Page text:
Off the Stack: Home From the Hardware Store by Stephen Antonson and Kathleen Hackett
Finding new inspiration from hardware
By Anne Harris,
2:32PM, Thu. Jan. 27, 2011
Truth be told, who doesn't get a thrill on a routine trip to the hardware store? All of those strangely-shaped fittings and L-joints are begging to become something, but since we're usually there for errands that are anything but fun, our numbed minds can hardly process the impulse, much less formulate a new aesthetic on the spot.
Stephen Antonson and Kathleen Hackett have worked that out for us, and present Home From the Hardware Store (Rodale Books, $22.99) just in time for spring projects. Antonson, a decorator and artist, won Hackett's heart years ago when he put together a chandelier for her Paris apartment with baling wire and screws while she was out for the afternoon. Hackett, the coauthor of The Salvage Sisters' Guide to Finding Style in the Street and Inspiration in the Attic (Workman, $14.95), finds such inspiration, and unexpected nostalgia, at the hardware store, that she and Antonson insist on starting there with every project. Among the fifty project pieces included here are folk art silhouettes; faux boiserie, or carved panelling; a space-age coffee table, using galvanized air-duct elbows; as well as some striped wallpaper ideas that we may try ourselves. There are lots of DIY books out there, and many of them are long on style and short on real fabrication technique. The purpose of this book is to provide some projects that will make you see humdrum hardware a new way, and it succeeds, largely thanks to the amazing table-top photography of Leslie Unrah.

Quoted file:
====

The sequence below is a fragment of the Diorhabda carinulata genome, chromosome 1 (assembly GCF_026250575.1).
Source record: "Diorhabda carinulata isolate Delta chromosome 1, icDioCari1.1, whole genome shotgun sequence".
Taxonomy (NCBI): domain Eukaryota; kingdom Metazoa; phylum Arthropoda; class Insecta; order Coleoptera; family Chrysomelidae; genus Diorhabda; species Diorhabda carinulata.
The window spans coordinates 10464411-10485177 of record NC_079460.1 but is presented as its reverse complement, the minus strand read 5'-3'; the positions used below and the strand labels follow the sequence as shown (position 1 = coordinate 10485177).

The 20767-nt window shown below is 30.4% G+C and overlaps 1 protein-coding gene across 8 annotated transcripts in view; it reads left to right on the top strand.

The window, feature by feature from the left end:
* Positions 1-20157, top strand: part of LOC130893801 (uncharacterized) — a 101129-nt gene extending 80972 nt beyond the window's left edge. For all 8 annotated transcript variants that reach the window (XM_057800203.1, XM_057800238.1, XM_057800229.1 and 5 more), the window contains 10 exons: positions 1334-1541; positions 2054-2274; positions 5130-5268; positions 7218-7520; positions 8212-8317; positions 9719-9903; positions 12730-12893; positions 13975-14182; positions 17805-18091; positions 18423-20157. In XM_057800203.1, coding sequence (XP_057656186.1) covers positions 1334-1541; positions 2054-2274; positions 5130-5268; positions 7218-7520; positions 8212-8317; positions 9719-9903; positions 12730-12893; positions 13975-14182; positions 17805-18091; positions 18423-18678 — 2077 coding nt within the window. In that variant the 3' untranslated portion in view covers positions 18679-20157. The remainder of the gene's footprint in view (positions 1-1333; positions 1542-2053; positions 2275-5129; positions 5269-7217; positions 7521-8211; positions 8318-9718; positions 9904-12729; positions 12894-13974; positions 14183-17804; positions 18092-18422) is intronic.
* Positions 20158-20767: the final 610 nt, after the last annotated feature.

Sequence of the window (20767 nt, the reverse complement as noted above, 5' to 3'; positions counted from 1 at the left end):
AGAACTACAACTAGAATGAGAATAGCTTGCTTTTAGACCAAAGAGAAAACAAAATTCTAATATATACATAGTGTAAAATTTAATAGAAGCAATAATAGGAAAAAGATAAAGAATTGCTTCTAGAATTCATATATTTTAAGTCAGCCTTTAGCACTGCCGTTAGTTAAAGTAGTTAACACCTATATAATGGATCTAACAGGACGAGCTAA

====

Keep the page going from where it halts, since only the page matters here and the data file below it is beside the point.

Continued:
Before spirit-sucking big boxes like Home Depot became the one-stop answer to every household need, hardware stores had character, and they smelled great. So as you pass through small towns from now on, stop in every old one you see. Here in Austin, Harrell's is always a good bet on the southside; out east, Callahan's General Store is worth leaving early for the airport; farther north, Breed & Co. is the go-to tradition for Hyde Park and environs, but it's now short on hardware and long on gifts, chocolates, and gew-gaws (if it doesn't smell right, it's not a hardware store). Over in Brentwood, Zinger's is a good stop, but also big on the gift shop gew-gaw.
Between yoga, teacher conferences and therapy sessions, take back control of your left-brain and make some things for the house. Your therapist will approve.